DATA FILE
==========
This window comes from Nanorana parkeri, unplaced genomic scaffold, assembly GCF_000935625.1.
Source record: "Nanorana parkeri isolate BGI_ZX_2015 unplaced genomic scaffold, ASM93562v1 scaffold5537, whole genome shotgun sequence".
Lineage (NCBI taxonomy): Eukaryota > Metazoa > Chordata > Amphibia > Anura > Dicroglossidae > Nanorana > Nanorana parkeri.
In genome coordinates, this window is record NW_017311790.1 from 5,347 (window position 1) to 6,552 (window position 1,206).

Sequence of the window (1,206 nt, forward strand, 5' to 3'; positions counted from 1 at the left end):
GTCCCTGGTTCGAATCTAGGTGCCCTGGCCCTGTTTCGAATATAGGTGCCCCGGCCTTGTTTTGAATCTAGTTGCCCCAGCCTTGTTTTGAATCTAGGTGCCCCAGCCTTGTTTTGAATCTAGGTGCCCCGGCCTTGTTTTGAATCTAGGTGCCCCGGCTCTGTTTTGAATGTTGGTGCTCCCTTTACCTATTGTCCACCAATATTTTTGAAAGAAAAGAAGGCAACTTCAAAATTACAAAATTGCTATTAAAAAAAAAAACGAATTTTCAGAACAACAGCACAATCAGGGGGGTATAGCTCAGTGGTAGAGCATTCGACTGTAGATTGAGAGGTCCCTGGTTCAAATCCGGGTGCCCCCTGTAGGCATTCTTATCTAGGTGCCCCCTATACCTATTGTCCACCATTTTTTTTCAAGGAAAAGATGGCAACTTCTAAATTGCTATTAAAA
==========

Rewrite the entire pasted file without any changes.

This window comes from Nanorana parkeri, unplaced genomic scaffold, assembly GCF_000935625.1.
Source record: "Nanorana parkeri isolate BGI_ZX_2015 unplaced genomic scaffold, ASM93562v1 scaffold5537, whole genome shotgun sequence".
Lineage (NCBI taxonomy): Eukaryota > Metazoa > Chordata > Amphibia > Anura > Dicroglossidae > Nanorana > Nanorana parkeri.
In genome coordinates, this window is record NW_017311790.1 from 5,347 (window position 1) to 6,552 (window position 1,206).

Sequence of the window (1,206 nt, forward strand, 5' to 3'; positions counted from 1 at the left end):
GTCCCTGGTTCGAATCTAGGTGCCCTGGCCCTGTTTCGAATATAGGTGCCCCGGCCTTGTTTTGAATCTAGTTGCCCCAGCCTTGTTTTGAATCTAGGTGCCCCAGCCTTGTTTTGAATCTAGGTGCCCCGGCCTTGTTTTGAATCTAGGTGCCCCGGCTCTGTTTTGAATGTTGGTGCTCCCTTTACCTATTGTCCACCAATATTTTTGAAAGAAAAGAAGGCAACTTCAAAATTACAAAATTGCTATTAAAAAAAAAAACGAATTTTCAGAACAACAGCACAATCAGGGGGGTATAGCTCAGTGGTAGAGCATTCGACTGTAGATTGAGAGGTCCCTGGTTCAAATCCGGGTGCCCCCTGTAGGCATTCTTATCTAGGTGCCCCCTATACCTATTGTCCACCATTTTTTTTCAAGGAAAAGATGGCAACTTCTAAATTGCTATTAAAA